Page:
Hilmar has expressed his gratitude for the support. “It’s surprised me in a pleasant way,” he said, “because I’m used to nice people not being as vocal as the obnoxious ones.” The outpouring of support has dwarfed the amount of malicious messages, but the attention garnered by the negative statements has worn on the society, especially when they appear in public spaces like Ásatrúarfélagið’s Facebook page.

The temple announcement has attracted more attention than Ásatrúarfélagið was prepared to handle. Just having the staff available to mind the temple full-time may prove to be a challenge, regardless of any threats of vandalism. “Most of the people who work for the society are just doing it as voluntary work,” said Hilmar. “We’re being accused of doing this as a tourist trap. You’ll find that in some of the commentaries – that this is all just a clever ploy to sell things and charge admission, which was never the intention. I don’t know how, during weekdays, we could man the temple as it is. In a way, it’s caught us totally by surprise. The practical issues are totally unresolved.”

Ásatrúarfélagið currently employs only one part-time office clerk. Hilmar added, “If we only had to think about us, then everything would be in place, but now the whole picture seems to have changed.”

Members of Ásatrúarfélagið 2009 [Photo Credit: Lenka Kovářová]

Members of Ásatrúarfélagið 2009 [Photo Credit: Lenka Kovářová]

But in the era of the viral article, it is becoming less and less possible for any organization to only think of its own constituents. Due to its history, both modern and ancient, Iceland continues to have an outsized influence on Ásatrú, despite Ásatrúarfélagið’s insistence on its organization only being interested in the local community. Its temple project has drawn the eyes of many admiring supporters, but also vocal detractors, some of whom may be planning physical or metaphysical vandalism against Ásatrúarfélagið.

“When I lived in the center of Reykjavík, on the road of Freyjugata, people would be pissing in my gardens on the weekends,” Hilmar said. The weariness in his voice is impossible to mistake. “This feels a bit the same. I didn’t like people pissing in my garden, and I don’t like this.”

Eric O. Scott

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Eric O. Scott was raised by witches. He is a contributing editor at Killing the Buddha. He won the Moon Books prize for Best Pagan Fiction Writer Under 30 in 2012. His first book, The Lives of the Apostates, was published in 2013. He received his MFA in Fiction and Creative Nonfiction from the University of Missouri - Kansas City in 2010, and is currently a PHD student in Creative Nonfiction and Medieval Studies at the University of Missouri - Columbia. His middle name is not "Odin."
  • Space Marine Lysana

    One of the arrogances of American Pagans/Heathens is telling the natives how they’re Doing It Wrong(tm). I wish it’d stop already.

    • I agree with you, but let us not forget that it’s not just arrogant Americans, it is equally arrogant Germans as well. It just goes to show that religious extremism and bigotry is not limited to any single religion or nationality. I wish it would ALL stop.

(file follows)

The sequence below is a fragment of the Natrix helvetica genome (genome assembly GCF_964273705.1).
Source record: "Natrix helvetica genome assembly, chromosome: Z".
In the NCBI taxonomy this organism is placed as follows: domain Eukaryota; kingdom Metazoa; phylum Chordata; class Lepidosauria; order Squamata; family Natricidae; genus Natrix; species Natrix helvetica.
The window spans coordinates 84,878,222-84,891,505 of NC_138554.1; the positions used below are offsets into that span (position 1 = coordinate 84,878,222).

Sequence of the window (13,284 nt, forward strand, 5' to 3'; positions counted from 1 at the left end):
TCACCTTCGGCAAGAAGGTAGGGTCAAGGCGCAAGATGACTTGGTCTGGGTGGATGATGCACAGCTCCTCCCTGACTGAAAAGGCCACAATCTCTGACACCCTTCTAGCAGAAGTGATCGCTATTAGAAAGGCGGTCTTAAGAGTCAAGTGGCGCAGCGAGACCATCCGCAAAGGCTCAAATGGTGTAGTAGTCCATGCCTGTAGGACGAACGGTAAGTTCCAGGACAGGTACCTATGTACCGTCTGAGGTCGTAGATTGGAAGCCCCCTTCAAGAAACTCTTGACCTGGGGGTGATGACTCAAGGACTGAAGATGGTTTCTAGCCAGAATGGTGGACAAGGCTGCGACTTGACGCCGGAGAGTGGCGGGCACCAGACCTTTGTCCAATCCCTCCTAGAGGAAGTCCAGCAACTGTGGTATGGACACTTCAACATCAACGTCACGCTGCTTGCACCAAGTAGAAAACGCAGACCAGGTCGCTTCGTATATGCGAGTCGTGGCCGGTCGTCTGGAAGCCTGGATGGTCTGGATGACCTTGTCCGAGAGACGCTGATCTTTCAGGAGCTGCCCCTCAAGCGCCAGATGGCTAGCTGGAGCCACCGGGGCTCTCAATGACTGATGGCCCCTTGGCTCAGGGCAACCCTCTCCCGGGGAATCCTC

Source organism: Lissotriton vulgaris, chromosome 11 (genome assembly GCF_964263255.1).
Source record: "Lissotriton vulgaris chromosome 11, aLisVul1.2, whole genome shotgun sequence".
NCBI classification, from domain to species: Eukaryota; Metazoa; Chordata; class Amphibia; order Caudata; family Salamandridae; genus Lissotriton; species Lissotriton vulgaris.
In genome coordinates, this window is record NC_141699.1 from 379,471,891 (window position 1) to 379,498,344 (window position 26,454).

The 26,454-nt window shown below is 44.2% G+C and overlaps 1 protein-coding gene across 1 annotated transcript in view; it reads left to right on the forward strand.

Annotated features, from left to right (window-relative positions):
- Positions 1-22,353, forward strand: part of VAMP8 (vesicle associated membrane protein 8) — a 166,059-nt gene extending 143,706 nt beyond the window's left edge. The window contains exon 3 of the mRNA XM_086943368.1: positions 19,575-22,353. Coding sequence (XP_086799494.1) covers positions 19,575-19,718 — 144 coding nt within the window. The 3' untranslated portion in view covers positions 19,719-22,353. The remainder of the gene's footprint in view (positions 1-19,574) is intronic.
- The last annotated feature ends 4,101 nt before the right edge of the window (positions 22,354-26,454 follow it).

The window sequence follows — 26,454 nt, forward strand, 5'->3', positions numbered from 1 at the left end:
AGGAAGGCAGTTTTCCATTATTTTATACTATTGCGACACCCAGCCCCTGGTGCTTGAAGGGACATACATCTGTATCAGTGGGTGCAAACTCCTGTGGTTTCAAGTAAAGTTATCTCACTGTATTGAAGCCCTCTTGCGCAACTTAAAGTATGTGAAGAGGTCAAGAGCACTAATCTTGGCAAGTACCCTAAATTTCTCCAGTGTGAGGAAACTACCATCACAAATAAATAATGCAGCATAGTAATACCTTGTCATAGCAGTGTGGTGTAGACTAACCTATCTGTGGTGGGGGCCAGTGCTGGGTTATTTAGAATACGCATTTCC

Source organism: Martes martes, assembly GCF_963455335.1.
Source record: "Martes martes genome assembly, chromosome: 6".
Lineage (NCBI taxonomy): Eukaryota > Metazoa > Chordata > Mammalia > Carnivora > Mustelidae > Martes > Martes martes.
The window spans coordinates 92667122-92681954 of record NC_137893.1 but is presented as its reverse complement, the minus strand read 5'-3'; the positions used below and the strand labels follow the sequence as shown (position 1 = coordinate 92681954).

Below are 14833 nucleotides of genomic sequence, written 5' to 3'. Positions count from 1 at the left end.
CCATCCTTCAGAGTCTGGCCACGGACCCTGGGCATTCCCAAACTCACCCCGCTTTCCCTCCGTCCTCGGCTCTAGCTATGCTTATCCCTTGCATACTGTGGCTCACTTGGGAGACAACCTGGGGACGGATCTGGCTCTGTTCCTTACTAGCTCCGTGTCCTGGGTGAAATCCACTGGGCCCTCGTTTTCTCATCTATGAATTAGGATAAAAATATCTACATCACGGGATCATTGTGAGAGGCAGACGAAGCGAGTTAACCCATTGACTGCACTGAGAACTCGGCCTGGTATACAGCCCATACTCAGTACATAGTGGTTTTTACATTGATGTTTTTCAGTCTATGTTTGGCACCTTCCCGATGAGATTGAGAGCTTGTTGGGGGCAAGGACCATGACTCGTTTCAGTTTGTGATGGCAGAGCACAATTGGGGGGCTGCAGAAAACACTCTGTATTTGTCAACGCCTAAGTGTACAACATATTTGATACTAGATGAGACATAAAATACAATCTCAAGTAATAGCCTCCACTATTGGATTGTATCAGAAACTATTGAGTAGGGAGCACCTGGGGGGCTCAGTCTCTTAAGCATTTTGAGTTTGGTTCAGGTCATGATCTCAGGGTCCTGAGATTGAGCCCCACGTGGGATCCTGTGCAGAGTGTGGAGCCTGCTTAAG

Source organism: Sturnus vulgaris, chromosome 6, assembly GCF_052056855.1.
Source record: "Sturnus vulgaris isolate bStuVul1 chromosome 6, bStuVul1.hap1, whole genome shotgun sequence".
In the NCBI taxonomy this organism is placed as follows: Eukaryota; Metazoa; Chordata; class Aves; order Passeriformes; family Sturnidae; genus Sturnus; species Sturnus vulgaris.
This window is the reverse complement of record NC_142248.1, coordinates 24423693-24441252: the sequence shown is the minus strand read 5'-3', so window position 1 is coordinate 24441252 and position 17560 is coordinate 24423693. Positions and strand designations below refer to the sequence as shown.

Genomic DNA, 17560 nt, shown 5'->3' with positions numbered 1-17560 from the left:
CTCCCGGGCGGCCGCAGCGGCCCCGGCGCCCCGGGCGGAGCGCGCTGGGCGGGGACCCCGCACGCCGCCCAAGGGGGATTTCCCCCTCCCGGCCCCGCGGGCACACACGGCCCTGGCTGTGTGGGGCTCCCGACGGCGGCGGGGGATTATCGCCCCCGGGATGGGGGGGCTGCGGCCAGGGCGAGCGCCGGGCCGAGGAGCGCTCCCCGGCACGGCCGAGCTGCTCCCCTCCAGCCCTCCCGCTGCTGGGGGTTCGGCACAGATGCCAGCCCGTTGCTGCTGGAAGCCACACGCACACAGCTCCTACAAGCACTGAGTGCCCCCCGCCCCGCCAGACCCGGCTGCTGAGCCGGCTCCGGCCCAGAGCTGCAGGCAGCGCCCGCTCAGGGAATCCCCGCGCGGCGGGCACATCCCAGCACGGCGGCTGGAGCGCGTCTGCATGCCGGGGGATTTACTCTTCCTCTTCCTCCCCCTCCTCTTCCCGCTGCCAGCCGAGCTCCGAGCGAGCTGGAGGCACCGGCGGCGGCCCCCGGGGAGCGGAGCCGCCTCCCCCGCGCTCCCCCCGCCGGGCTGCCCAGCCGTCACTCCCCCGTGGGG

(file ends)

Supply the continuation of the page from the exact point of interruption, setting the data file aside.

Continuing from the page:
• Cody Miller

      The article specifically says that the letters are international, and the groups making plans are from GERMANY AND AMERICA. How you cherry picked “Only American heathens are being this ignorant” is beyond me.

  • Genexs

    In regards to the support he is receiving from so many Pagans, Hilmar said “It’s surprised me in a pleasant way…because I’m used to nice people not being as vocal as the obnoxious ones.”

    Truer words have never been spoken.

    • and thus we should speak up–as many have. I feel a deep need to put more positive than negative out to the universe, and speaking vocally for the good tha tis done is part of it.

  • Alwyn Chan

    Well I honestly hope that he remains safe and okay during this entire trying period.. honestly man…. we need to do something to get rid of all those extremists in our midst…

    • Bor1am

      As for Hitler, he was not Asatru, and he did not honor the gods of Asatru. He was using the symbols of Asatru for his own agenda. In reality he was a Roman Catholic who has never been excommunicated, and referred to his Nazism as a “Christian cause”. Any ignorant fool who is a Nazi wannabe and says he’s doing it in the name of the Asatru gods is a deceiver who is cursed to dwell in the coldest, darkest reaches of Niflheim.

  • What groups? I’m still having trouble figuring out if these emails they’re getting really are from actual organizations, or just a couple of internet cranks making waves. It would be helpful if they named names.

    • We did ask that question specifically. However, the Asatruarfelagid has decided not to publicly share the specific names of the organizations or people.

      • I do appreciate you asking, but I do think it makes a big difference whether these emails are coming from some two-man “kindred” in the middle of Idaho, or an international organization like the Odinic Rite. I could certainly believe it of the former, but would be astonished if it were the latter. Unfortunately, by leaving it this vague, some people are going to convince themselves that the Asatru Alliance or something of the sort did this as an official policy.